to:

* The ''WesternAnimation/OneHundredAndOneDalmatiansTheSeries'' episode "[=DeVil=]-Age Elder", where the Dearlys, the main pups, and Cruella stumble upon "[=DeVil=] Ville", a Renaissance-era town cursed 1000 years ago by a witch (Who (who resembles Nanny), to make the town only appear every 1000 years a la ''Theatre/{{Brigadoon}}''.



** "Hot Water" (a MusicalEpisode where a murderous hot tub kills off everyone in the cast. In that episode's defense, it was supposed to be the last episode of the entire series because the writers were afraid FOX was going to cancel the show. When they discovered that FOX wasn't going to cancel ''American Dad'', the episode was put on as a season seven premiere and the deaths were written off as non-canon),
** "Blood Crieth Unto Heaven" (an ''American Dad'' episode set up like a stage play, featuring Patrick Stewart in live-action)

to:

** "Hot Water" (a MusicalEpisode where a murderous hot tub kills off everyone in the cast. In that episode's defense, it was supposed to be the last episode of the entire series because the writers were afraid FOX was going to cancel the show. When they discovered that FOX wasn't going to cancel ''American Dad'', the episode was put on as a season seven premiere and the deaths were written off as non-canon),
non-canon)
** "Blood Crieth Unto Heaven" (an ''American Dad'' Dad!'' episode set up like a stage play, featuring Patrick Stewart in live-action)



** "Blagsnarst: A Love Story": The final episode on FOX, where the whole story (and possibly the series) turns out to be a story told by Stan about how Creator/KimKardashian was born (which, in the ''WesternAnimation/AmericanDad'' world, depicts Kardashian as a furry, pink alien being whose hair burned off in a car accident after Roger tried to get rid of her).
** "American Fung": The show begins with a live-action ColdOpening depicting Asian billionaire Fung Wah saying that Creator/SethMacFarlane sold ''American Dad!'' to him, and the episode features several moments depicting him in animated form and shilling himself and his products, culminating in him taking over the B-plot, doing the voices of Steve, Hayley and Roger, and hastily making up an ending for the A-plot. The [[GainaxEnding ending]] involves Fung selling the show to another Asian billionaire who transplants the show to China, and the new ''American Chinese Dad!'' show has the family meeting WesternAnimation/MickeyMouse and dancing [[ComicStrip/{{Peanuts}} Snoopy]]-style. ''Yeah'', there's a reason why people cite this episode as a sign that ''American Dad'' is becoming ''WesternAnimation/FamilyGuy''-esque (read: going downhill in a blaze of forced absurdity and vulgarity).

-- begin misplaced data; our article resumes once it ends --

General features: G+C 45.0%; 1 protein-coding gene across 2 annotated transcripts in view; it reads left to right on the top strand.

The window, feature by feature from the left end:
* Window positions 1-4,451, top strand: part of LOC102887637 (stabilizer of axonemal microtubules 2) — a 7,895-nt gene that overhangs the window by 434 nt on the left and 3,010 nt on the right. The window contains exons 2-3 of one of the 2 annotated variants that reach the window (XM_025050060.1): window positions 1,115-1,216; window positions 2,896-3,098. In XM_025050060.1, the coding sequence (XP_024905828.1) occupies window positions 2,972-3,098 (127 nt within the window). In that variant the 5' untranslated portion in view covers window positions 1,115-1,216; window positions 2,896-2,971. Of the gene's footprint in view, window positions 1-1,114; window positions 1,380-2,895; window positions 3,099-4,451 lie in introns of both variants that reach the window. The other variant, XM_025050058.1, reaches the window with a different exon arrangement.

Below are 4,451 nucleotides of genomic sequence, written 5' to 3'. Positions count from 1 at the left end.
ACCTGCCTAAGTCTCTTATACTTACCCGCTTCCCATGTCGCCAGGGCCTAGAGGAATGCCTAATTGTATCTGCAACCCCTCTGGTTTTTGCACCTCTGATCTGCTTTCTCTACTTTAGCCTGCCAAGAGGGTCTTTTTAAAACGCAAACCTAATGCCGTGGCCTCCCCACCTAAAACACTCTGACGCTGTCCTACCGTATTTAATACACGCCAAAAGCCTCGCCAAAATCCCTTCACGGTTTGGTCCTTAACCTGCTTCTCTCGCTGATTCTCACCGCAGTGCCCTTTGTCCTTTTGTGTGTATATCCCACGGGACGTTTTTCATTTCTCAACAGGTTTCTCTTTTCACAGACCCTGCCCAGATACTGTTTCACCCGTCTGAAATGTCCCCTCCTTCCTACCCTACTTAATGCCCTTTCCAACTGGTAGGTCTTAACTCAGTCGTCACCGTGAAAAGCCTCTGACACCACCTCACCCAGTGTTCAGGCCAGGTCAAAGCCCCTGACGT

to:

** "Blagsnarst: A Love Story": The final episode on FOX, where the whole story (and possibly the series) turns out to be a story told by Stan about how Creator/KimKardashian was born (which, in the ''WesternAnimation/AmericanDad'' ''American Dad!'' world, depicts Kardashian as a furry, pink alien being whose hair burned off in a car accident after Roger tried to get rid of her).
** "American Fung": The show begins with a live-action ColdOpening depicting Asian billionaire Fung Wah saying that Creator/SethMacFarlane sold ''American Dad!'' to him, and the episode features several moments depicting him in animated form and shilling himself and his products, culminating in him taking over the B-plot, doing the voices of Steve, Hayley and Roger, and hastily making up an ending for the A-plot. The [[GainaxEnding ending]] involves Fung selling the show to another Asian billionaire who transplants the show to China, and the new ''American Chinese Dad!'' show has the family meeting WesternAnimation/MickeyMouse and dancing [[ComicStrip/{{Peanuts}} Snoopy]]-style. ''Yeah'', there's a reason why people cite this episode as a sign that ''American Dad'' Dad!'' is becoming ''WesternAnimation/FamilyGuy''-esque (read: going downhill in a blaze of forced absurdity and vulgarity).



** Much of "Just Desserts" takes place in [[AcidRefluxNightmare Acid Reflux Nightmares]] being had by Arthur after eating too much cake for dessert, featuring such strange goings-on as a cake version of Grandma Thora forcing herself down Arthur's throat, malls made out of candy, D.W. getting abducted by seven Tibble twins who claim she is "Dough White", and Arthur in a parody of Jack and the Beanstalk where the giant is made of all the foods Arthur has ever eaten. Even among episodes of the show that are primarily taken up by the kids' [[ImagineSpot Imagine Spots]], it's an especially strange one.